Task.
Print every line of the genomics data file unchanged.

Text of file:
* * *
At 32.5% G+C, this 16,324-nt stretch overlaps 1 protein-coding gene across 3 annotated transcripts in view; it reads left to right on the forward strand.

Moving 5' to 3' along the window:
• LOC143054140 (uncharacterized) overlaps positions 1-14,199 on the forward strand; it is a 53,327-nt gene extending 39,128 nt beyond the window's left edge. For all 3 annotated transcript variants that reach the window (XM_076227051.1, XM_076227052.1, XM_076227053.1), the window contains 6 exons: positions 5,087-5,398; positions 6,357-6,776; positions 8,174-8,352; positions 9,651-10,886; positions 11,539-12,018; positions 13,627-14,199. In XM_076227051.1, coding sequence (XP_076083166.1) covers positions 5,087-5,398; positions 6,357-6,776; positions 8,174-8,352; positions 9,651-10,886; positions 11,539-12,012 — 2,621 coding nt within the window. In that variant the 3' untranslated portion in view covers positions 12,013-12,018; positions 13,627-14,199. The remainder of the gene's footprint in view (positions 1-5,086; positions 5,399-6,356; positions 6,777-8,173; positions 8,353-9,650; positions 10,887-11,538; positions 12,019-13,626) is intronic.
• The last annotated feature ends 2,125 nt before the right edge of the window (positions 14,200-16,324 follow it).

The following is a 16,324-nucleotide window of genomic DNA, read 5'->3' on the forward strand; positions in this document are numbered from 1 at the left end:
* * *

At 32.5% G+C, this 16,324-nt stretch overlaps 1 protein-coding gene across 3 annotated transcripts in view; it reads left to right on the forward strand.

Moving 5' to 3' along the window:
• LOC143054140 (uncharacterized) overlaps positions 1-14,199 on the forward strand; it is a 53,327-nt gene extending 39,128 nt beyond the window's left edge. For all 3 annotated transcript variants that reach the window (XM_076227051.1, XM_076227052.1, XM_076227053.1), the window contains 6 exons: positions 5,087-5,398; positions 6,357-6,776; positions 8,174-8,352; positions 9,651-10,886; positions 11,539-12,018; positions 13,627-14,199. In XM_076227051.1, coding sequence (XP_076083166.1) covers positions 5,087-5,398; positions 6,357-6,776; positions 8,174-8,352; positions 9,651-10,886; positions 11,539-12,012 — 2,621 coding nt within the window. In that variant the 3' untranslated portion in view covers positions 12,013-12,018; positions 13,627-14,199. The remainder of the gene's footprint in view (positions 1-5,086; positions 5,399-6,356; positions 6,777-8,173; positions 8,353-9,650; positions 10,887-11,538; positions 12,019-13,626) is intronic.
• The last annotated feature ends 2,125 nt before the right edge of the window (positions 14,200-16,324 follow it).

The following is a 16,324-nucleotide window of genomic DNA, read 5'->3' on the forward strand; positions in this document are numbered from 1 at the left end: